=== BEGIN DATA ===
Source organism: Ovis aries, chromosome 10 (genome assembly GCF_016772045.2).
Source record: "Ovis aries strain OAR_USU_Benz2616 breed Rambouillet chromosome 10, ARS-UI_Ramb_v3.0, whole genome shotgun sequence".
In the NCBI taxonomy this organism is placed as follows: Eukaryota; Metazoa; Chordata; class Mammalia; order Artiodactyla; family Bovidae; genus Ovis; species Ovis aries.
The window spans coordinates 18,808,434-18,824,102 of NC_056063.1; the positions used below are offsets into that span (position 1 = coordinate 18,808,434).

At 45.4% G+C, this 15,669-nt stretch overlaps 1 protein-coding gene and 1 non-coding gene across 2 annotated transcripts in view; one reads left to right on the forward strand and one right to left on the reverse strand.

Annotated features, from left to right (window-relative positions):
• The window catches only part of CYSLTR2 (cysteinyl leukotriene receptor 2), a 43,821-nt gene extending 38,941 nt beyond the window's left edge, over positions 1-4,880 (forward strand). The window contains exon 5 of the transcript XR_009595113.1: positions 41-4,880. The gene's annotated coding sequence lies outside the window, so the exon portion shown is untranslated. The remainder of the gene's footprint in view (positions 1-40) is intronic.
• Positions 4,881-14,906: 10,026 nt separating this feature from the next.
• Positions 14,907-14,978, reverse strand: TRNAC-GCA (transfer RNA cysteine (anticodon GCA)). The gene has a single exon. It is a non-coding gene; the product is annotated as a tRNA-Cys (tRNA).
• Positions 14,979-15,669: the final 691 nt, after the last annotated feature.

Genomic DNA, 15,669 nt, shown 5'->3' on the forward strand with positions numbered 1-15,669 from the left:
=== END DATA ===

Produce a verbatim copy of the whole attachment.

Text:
Source organism: Ovis aries, chromosome 10 (genome assembly GCF_016772045.2).
Source record: "Ovis aries strain OAR_USU_Benz2616 breed Rambouillet chromosome 10, ARS-UI_Ramb_v3.0, whole genome shotgun sequence".
In the NCBI taxonomy this organism is placed as follows: Eukaryota; Metazoa; Chordata; class Mammalia; order Artiodactyla; family Bovidae; genus Ovis; species Ovis aries.
The window spans coordinates 18,808,434-18,824,102 of NC_056063.1; the positions used below are offsets into that span (position 1 = coordinate 18,808,434).

At 45.4% G+C, this 15,669-nt stretch overlaps 1 protein-coding gene and 1 non-coding gene across 2 annotated transcripts in view; one reads left to right on the forward strand and one right to left on the reverse strand.

Annotated features, from left to right (window-relative positions):
• The window catches only part of CYSLTR2 (cysteinyl leukotriene receptor 2), a 43,821-nt gene extending 38,941 nt beyond the window's left edge, over positions 1-4,880 (forward strand). The window contains exon 5 of the transcript XR_009595113.1: positions 41-4,880. The gene's annotated coding sequence lies outside the window, so the exon portion shown is untranslated. The remainder of the gene's footprint in view (positions 1-40) is intronic.
• Positions 4,881-14,906: 10,026 nt separating this feature from the next.
• Positions 14,907-14,978, reverse strand: TRNAC-GCA (transfer RNA cysteine (anticodon GCA)). The gene has a single exon. It is a non-coding gene; the product is annotated as a tRNA-Cys (tRNA).
• Positions 14,979-15,669: the final 691 nt, after the last annotated feature.

Genomic DNA, 15,669 nt, shown 5'->3' on the forward strand with positions numbered 1-15,669 from the left: